“Our toll bridges are the largest and most complicated bridges in the state. Consequently, these are by far the most complex seismic retrofit schemes ever undertaken. In fact, I am unaware of bridges this complex being seismically retrofitted anywhere else in the world. Our program and project team had to deal with numerous challenges, including variable soils and foundations, seismic forces nearly 10 times the original design forces, aged structures, conflicts with utilities, airspace concerns, handling of hazardous waste and the need to protect sensitive resources. And a considerable amount of the retrofitting was done in live traffic environments. So this was no trivial undertaking.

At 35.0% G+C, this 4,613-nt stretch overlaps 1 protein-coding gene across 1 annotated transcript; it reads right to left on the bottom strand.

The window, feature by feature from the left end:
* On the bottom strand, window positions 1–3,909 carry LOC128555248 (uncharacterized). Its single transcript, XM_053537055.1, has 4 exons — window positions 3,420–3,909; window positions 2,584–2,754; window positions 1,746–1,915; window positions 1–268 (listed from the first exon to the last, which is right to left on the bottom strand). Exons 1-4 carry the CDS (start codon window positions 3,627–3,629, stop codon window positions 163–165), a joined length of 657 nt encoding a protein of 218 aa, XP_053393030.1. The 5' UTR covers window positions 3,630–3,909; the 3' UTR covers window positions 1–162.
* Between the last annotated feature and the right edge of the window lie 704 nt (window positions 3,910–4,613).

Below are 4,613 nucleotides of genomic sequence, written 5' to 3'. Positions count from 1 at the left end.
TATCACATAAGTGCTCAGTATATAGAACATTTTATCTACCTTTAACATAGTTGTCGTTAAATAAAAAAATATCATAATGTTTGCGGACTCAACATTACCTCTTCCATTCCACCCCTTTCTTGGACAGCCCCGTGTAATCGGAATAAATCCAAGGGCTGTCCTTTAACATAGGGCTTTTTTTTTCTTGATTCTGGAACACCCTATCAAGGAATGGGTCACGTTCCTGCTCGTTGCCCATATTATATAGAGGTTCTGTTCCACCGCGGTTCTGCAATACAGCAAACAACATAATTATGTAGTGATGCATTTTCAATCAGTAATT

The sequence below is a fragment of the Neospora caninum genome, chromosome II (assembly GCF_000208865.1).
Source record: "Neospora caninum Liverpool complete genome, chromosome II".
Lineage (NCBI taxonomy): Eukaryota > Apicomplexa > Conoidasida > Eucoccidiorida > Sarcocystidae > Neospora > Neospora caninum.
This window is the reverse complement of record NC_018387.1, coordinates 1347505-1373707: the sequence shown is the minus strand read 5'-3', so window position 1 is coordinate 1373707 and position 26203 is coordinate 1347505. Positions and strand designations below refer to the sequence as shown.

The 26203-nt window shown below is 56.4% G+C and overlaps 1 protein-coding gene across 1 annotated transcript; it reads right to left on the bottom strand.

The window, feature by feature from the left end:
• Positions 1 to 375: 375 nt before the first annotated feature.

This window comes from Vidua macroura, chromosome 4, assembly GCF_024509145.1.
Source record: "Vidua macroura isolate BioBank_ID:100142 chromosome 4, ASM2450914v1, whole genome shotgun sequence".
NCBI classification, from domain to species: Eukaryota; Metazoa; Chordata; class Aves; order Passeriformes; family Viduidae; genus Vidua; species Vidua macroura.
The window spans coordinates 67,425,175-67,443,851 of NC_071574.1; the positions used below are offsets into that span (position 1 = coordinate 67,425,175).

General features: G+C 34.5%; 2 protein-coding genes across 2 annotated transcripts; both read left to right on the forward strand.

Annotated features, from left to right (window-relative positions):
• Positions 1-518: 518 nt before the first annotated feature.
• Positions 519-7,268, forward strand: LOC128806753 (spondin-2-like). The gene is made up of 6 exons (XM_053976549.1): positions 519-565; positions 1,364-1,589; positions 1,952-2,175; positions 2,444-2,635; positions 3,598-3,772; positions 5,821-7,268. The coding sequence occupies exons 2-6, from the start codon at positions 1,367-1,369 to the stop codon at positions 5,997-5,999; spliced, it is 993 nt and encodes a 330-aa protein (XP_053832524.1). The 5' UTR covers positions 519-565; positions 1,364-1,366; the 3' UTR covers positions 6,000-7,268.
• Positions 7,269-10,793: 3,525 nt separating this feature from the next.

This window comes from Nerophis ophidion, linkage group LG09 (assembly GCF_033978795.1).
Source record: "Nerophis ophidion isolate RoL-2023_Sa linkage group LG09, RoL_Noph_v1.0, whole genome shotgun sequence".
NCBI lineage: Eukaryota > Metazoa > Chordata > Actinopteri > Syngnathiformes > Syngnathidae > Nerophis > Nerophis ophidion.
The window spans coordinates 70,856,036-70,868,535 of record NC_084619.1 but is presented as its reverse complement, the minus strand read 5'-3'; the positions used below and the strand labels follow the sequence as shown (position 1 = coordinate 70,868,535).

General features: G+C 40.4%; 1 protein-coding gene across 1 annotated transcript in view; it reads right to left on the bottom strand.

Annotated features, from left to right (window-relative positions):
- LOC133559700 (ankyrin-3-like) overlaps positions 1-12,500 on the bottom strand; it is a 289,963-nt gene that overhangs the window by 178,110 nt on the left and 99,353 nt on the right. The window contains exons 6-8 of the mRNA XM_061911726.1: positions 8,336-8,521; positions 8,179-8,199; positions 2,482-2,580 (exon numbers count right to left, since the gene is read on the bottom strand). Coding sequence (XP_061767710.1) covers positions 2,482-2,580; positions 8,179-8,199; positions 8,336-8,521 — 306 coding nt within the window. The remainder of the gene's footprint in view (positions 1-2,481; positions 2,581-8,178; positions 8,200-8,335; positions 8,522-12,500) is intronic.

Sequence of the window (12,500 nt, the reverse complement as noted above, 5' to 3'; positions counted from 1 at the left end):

“Many people focus on the work that remains to be done. But I think it is noteworthy that, compared to AB 1171 estimates, we saved more than $48 million while completing the first five bridges. And much of that success is a direct result of the excellent working partnerships that we’ve had with the resource agencies, regional partners and the private sector. Through the considerable efforts of our in-house people, and the support and expertise that the private sector has provided, we’ve been able to make California’s toll bridges safer for the traveling public—and at a very reasonable cost. I would also like to recognize the traveling public for the considerable patience they have shown while we were retrofitting these bridges.”